by Theodore Dalrymple
All the current nationalist parties of small nations in Europe—the Scots, the Welsh, the Basque, the Catalans, the Flemish—strongly support membership in the European Union, which is dedicated to, and even predicated upon, the extinction of national sovereignty. One would have thought that these parties wanted, at a minimum, national sovereignty. The contradiction is so glaring that it requires an explanation.
The human mind is not a perfect calculating machine, and no doubt all of us sometimes contradict ourselves. Perfect consistency tends to be disconcerting—but so does glaring inconsistency. It’s possible that the nationalist parties’ leaders don’t perceive the contradiction, being so blinded by ideology that they are simply unaware of it. But another possible explanation exists: by leading their nominally independent countries, they forever will be able to feed at the great trough of Brussels and distribute its largesse in true clientelistic fashion. The nationalist leaders certainly lead their people, but by the nose.
The Scots, once the canniest and most provident of people, now believe that improvidence is the greatest of political virtues, and that it is their inalienable right to run huge budgetary deficits for the sake of “social justice”—that is, for services paid for by someone else. Their detestation of George Osborne, the Tory Chancellor of the Exchequer, is quite out of proportion to his unsuccessful efforts to balance the budget; the Scots think that if they leave the United Kingdom and join Europe, they will be allowed to run any deficits they like.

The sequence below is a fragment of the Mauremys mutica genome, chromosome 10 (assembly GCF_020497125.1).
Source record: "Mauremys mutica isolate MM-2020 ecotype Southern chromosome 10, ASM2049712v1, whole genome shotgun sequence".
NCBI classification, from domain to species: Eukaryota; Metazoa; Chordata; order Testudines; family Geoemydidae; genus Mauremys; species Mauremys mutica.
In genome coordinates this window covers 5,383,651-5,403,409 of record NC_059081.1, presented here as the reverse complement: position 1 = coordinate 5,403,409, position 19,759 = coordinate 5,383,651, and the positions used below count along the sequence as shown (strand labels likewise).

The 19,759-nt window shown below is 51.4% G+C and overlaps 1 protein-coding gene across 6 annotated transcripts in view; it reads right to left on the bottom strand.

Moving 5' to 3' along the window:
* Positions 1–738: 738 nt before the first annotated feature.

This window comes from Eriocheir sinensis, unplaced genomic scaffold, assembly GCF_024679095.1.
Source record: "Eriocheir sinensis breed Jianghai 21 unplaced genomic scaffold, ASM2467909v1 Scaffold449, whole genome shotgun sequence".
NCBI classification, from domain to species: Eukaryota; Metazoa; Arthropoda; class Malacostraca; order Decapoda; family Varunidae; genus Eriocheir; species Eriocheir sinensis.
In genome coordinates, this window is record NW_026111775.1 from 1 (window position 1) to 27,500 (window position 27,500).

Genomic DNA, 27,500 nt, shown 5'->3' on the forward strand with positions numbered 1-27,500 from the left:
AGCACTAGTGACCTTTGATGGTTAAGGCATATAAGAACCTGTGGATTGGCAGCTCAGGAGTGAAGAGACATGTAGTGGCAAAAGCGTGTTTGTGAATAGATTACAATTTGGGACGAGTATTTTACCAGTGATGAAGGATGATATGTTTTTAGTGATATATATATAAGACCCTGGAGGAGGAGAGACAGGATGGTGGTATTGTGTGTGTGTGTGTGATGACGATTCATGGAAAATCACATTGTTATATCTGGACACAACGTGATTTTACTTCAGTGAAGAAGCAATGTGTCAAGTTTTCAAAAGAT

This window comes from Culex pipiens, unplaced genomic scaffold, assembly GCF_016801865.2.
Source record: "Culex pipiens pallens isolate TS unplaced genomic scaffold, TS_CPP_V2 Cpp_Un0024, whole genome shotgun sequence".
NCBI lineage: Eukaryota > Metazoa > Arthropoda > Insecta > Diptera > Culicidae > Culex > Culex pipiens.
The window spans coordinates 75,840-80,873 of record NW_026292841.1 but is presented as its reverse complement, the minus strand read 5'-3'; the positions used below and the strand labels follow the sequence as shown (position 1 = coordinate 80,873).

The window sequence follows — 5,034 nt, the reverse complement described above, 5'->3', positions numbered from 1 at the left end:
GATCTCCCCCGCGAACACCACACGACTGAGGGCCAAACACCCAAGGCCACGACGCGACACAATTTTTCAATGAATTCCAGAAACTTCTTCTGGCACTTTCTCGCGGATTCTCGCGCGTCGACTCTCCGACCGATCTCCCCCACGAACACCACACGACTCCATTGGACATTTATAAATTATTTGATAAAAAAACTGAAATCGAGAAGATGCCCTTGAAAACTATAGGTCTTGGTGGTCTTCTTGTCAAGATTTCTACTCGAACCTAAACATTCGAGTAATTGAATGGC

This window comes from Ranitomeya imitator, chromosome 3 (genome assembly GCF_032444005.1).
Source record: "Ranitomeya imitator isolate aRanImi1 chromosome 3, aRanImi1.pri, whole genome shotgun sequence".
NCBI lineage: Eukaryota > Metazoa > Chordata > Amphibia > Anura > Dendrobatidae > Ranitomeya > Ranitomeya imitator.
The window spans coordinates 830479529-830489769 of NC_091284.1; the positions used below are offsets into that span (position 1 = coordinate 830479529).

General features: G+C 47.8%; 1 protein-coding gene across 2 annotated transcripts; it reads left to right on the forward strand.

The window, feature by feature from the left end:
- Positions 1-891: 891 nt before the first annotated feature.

It is possible that, for a time, the Scots will indeed receive subventions from Europe, if only to show disaffected populations how beneficial it is to remain in the Union. (Without a murmur, the Greeks got more money just before the referendum, because yet another Greek crisis might have affected the British vote adversely.) But this period of largesse will not last. Before long, the Scots will be constrained to live within their means—or, at least, approximately within their means—the need to escape this very imperative having been precisely the attraction of Europe in the first place.
Oddly enough, I have not seen the contradiction between current nationalism and support for remaining in the European Union referred to in the press, though I don’t read every paper in every language. This is surely one of the first times in history, however, that the expression, “Out of the frying pan into the fire,” has become not a warning, but the desired destination of substantial proportions of whole populations.